Investing is essential for everyone who aspires to retire, regardless of age. Through its ability to compound asset growth, investing provides a blueprint for financial success when done in a diversified manner. Still, it is crucial to note that investing carries the risk of principal loss when pursuing a reward.
Many strategies have sprung up in an attempt to generate higher investment yields over the years. One of those is Factor Investing, which is the focus of today's blog post.
The aim of Factor-based investing is to select assets with a higher potential for return while concurrently lowering risk through economic, fundamental, and statistical analysis.
The result focuses on various investment factors that can provide an advantage compared to traditional investment models. The most commonly utilized factors include momentum, size, value, quality, and volatility.
Momentum-based factor investing analyzes trends to see which companies have performed over the past rolling twelve-month period. Based on historical data, those who have outperformed the broader market have an increased probability of continuing their outperformance. Therefore, identifying and investing in these above alpha companies can be a lucrative way to deploy assets.
A size-based factor investing strategy focuses on investing in smaller companies than large-cap equities, which dominate the S&P 500. Generally, the smaller the company, the greater the chances are of both failure and increased return. After all, it is easier for a $1 billion company to double or go bankrupt than for a $1 trillion company.
Valuation-based factor investing looks at company valuations to determine if a company is under or overpriced compared to others in the marketplace by analyzing earnings per share, cash flows, and other financial indicators. If the company is poised to increase its profits and is undervalued relative to others, its share prices will likely rise.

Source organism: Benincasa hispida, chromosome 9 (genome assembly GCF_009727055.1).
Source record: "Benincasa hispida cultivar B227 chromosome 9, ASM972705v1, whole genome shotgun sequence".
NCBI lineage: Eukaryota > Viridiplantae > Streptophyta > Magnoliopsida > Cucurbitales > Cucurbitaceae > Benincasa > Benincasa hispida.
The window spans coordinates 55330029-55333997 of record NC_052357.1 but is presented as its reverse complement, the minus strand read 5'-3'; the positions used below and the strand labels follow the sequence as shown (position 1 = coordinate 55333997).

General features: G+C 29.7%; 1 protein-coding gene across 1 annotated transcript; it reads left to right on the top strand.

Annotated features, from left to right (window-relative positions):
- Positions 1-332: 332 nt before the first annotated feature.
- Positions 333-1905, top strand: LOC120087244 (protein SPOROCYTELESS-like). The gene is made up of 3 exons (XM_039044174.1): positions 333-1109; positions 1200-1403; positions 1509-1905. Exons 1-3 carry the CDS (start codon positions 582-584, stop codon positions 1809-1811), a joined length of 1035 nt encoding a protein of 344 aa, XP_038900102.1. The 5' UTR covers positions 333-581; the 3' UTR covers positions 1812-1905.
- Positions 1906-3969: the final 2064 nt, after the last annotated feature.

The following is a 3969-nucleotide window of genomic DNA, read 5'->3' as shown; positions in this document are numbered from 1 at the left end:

A quality-based factor investing approach emphasizes locating stable, profitable companies with a competitive advantage. Such companies have historically tended to outperform those that are in distress. Resultantly, investing in these companies provides better yields and more consistent returns.
The final factor investing approach is volatility-based investing, which aims to identify stocks that tend not to fluctuate substantially in their valuations since these companies tend to outperform those with significant share price swings.
Multiple facets for success
Investors who deploy factor-based investing strategies often combine multiple factors to create a multi-pronged approach to lower investment risk and increase returns. Such diversified investment portfolios have the potential to provide clients with risk-adjusted returns that outperform relative indexes due to active management.
Could factor-based investing fit into your retirement plan?
At Lundeen Abrams Advisors, we believe each client is different, and we are here to help you achieve your financial goals through holistic wealth planning. Please reach out to us and set up a complimentary financial review today! Whether you are nearing retirement or are already in it, factor-based investing is worth considering, and we are happy to show you how such a strategy could help you achieve your goals.